2.  What or who inspires you and motivates you to continue this work of yoga as a service to underserved communities or yoga for education of youth?  I am inspired to teach children who look like me yoga because of the impact that yoga has made on my life. I grew up playing a myriad of sports but nothing has impacted me like my yoga practice. I feel like if I had found yoga when I was younger I would have found self confidence sooner. Additionally, I am motivated to teach youth in underserved communities because I think representation matters. Its hard to aspire to do something or be something if you can’t see yourself reflected in it.

3.  What is one thing you learned about yourself/life through your yoga practice, that you don’t think you would know without it?  The biggest thing yoga has taught me is presence. I pride myself on being a planner and always find myself thinking in advance. Through cultivating a yoga practice I have learned to sit with things in the moment instead of worrying about whats next to come. Next will happen regardless of the urge to rush to it.

Additionally, I learned the importance of putting myself first. Again as a self proclaimed planner I found myself negotiating time to accomodate others. Be it potential partners, family, or work. The practice of yoga has illuminated how by prioritizing my own health and needs I bring to everything else the best version of myself. I have gotten really good at determining what my nonnegtionables are.

Find out more about Sinikiwe at Third Wave Fund and LinkedIn.

<< Black History Month

6.19- 6.30 2018. SIGN UP TODAY: Ancient Greece + Yoga Retreat for BOL


 SUMMER 2018!

We are excited to partner with Philomobile on an epic journey through Ancient Greece from June 19-30, 2018.

This unique trip will trace the history of ancient Greece with Yoga immersion AND with every trip purchase, Philomobile will give one child the gift of yoga for an entire school year!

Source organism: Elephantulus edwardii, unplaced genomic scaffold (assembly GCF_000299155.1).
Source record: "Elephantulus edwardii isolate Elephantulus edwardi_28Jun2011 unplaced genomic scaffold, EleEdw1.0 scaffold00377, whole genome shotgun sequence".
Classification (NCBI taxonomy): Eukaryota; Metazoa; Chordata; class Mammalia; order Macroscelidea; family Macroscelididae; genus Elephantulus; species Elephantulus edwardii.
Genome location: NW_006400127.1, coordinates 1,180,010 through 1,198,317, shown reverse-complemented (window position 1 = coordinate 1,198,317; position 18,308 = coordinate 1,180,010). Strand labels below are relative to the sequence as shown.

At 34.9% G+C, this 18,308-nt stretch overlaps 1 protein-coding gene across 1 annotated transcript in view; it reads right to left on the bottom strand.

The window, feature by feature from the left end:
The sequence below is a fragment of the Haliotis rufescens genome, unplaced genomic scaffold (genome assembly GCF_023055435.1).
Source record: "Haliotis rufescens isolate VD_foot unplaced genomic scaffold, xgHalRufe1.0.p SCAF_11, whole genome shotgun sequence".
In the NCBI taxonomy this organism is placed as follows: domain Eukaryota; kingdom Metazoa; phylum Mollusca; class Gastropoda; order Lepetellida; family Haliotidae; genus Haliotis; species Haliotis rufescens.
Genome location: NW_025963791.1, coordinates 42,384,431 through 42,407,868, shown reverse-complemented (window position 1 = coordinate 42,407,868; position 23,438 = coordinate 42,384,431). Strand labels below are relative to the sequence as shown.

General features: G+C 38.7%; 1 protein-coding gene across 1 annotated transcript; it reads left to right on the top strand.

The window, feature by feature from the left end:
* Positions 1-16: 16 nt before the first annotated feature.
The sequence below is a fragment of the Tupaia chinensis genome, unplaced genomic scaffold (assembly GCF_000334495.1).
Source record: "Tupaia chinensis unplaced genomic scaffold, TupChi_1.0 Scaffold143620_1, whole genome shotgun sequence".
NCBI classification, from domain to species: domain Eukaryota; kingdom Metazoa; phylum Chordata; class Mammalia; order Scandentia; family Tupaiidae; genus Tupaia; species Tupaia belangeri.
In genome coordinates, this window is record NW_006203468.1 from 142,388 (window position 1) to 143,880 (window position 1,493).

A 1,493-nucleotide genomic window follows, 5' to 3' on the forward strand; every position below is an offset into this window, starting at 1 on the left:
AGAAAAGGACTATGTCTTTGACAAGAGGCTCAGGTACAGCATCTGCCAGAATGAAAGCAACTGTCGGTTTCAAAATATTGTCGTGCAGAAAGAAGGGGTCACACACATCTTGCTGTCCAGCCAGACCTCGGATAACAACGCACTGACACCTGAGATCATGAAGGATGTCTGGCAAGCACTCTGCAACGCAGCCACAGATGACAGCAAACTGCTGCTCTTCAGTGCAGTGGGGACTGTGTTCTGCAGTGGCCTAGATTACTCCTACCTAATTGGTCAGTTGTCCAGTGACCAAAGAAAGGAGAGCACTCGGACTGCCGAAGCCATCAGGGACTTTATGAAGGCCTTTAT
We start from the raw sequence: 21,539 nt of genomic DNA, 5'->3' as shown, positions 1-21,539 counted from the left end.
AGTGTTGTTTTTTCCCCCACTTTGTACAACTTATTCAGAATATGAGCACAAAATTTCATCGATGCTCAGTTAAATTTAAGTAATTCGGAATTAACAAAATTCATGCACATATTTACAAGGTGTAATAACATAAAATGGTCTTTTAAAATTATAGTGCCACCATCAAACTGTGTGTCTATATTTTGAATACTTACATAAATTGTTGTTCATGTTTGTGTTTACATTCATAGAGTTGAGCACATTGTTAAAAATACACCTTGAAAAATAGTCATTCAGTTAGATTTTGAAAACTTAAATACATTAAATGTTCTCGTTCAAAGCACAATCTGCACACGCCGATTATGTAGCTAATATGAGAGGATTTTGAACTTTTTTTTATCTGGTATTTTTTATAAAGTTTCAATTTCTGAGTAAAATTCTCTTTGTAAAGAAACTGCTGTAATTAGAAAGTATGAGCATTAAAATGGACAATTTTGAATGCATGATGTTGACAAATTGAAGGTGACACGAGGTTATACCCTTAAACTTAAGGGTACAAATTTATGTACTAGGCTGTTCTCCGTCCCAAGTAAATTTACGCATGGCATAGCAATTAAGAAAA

Click here for all the details and sign up for an experience of a lifetime by April 15 for the early bird special!


“Dear Bent On Learning” Student Letters

Each year we ask our students to share how yoga has impacted on their lives — whether it be with their studies, at home or with friends. Byron, 5th grade, shares the important changes he experienced in yoga class with our instructor, Ms. Sherry.

Give to Bent On Learning to allow for more students to receive the benefits of yoga during the school day, giving them tools to regulate their minds and bodies and to reach their potential.

Yoga Gives Back

From the classroom to the studio!  Yoga is about community and the practice is about inclusion.  These are values that we, at BOL, instill in our students and share with our studio partners below.  Their on-going support helps us bring the gift of yoga to more students at a young age.



Sacred Sounds Yoga



Check out our other amazing studio supporters below:


Yoga Vida


Lion’s Den Power Yoga
Hot Yoga Rego Park (HYRP)


Athleta NYC Flatiron 


Stay tuned for up-coming workshops, classes, events  and retreats! 

Yoga Shanti 

Would you like to become a studio partner OR would you like to see a BOL benefit class at your studio?  Contact us at info@bentonlearning.org.  



11.28.17 Double YOUR Impact on GIVING TUESDAY






On #GivingTuesday, Facebook and The Bill & Melinda Gates Foundation will be matching up to $50,000 per nonprofit, with a max of $1,000 per fundraiser or donate button, until the $2 million in matching funds run out.

Bent On Learning is in 16 schools across four boroughs in New York City with new schools expressing an urgent need for our program every day!

This #GivingTuesday, you can DOUBLE your impact by donating via the BOL Facebook page button or starting a fundraiser on BOL’s behalf!

Join, BOL supporters, Kristin McGeeDianne Bondy and others on 11/28.

CLICK HERE on 11/28 to start your fundraiser and ask your friends, family, co-workers to do the same. 

The match will begin November 28th at 8AM EST (5AM PST).



Join Our Mailing List

Bent On Learning appreciates all of its generous supporters, partners and volunteers who have contributed to the success of our program. Learn more about how you can support us.